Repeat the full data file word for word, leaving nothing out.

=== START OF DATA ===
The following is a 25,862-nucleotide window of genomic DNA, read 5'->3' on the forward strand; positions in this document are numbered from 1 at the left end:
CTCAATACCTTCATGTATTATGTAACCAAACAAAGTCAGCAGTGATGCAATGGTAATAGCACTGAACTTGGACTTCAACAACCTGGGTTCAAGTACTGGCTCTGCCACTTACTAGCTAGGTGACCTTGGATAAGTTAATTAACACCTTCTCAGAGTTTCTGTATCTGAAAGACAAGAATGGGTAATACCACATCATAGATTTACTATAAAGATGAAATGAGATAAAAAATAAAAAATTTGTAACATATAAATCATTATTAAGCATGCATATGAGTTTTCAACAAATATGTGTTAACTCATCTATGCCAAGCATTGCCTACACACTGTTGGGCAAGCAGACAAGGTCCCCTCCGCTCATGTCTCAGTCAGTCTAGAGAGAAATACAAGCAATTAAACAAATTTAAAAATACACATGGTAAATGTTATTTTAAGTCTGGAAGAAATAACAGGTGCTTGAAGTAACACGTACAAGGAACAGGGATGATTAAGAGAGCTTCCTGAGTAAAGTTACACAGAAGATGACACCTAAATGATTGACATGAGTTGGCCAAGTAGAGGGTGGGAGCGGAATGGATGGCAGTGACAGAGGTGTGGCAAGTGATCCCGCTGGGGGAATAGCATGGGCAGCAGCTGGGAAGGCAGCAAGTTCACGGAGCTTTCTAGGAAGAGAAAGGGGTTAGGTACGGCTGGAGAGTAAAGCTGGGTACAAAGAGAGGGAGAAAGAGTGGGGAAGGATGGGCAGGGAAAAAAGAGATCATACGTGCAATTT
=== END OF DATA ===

The following is a 25,862-nucleotide window of genomic DNA, read 5'->3' on the forward strand; positions in this document are numbered from 1 at the left end:
CTCAATACCTTCATGTATTATGTAACCAAACAAAGTCAGCAGTGATGCAATGGTAATAGCACTGAACTTGGACTTCAACAACCTGGGTTCAAGTACTGGCTCTGCCACTTACTAGCTAGGTGACCTTGGATAAGTTAATTAACACCTTCTCAGAGTTTCTGTATCTGAAAGACAAGAATGGGTAATACCACATCATAGATTTACTATAAAGATGAAATGAGATAAAAAATAAAAAATTTGTAACATATAAATCATTATTAAGCATGCATATGAGTTTTCAACAAATATGTGTTAACTCATCTATGCCAAGCATTGCCTACACACTGTTGGGCAAGCAGACAAGGTCCCCTCCGCTCATGTCTCAGTCAGTCTAGAGAGAAATACAAGCAATTAAACAAATTTAAAAATACACATGGTAAATGTTATTTTAAGTCTGGAAGAAATAACAGGTGCTTGAAGTAACACGTACAAGGAACAGGGATGATTAAGAGAGCTTCCTGAGTAAAGTTACACAGAAGATGACACCTAAATGATTGACATGAGTTGGCCAAGTAGAGGGTGGGAGCGGAATGGATGGCAGTGACAGAGGTGTGGCAAGTGATCCCGCTGGGGGAATAGCATGGGCAGCAGCTGGGAAGGCAGCAAGTTCACGGAGCTTTCTAGGAAGAGAAAGGGGTTAGGTACGGCTGGAGAGTAAAGCTGGGTACAAAGAGAGGGAGAAAGAGTGGGGAAGGATGGGCAGGGAAAAAAGAGATCATACGTGCAATTT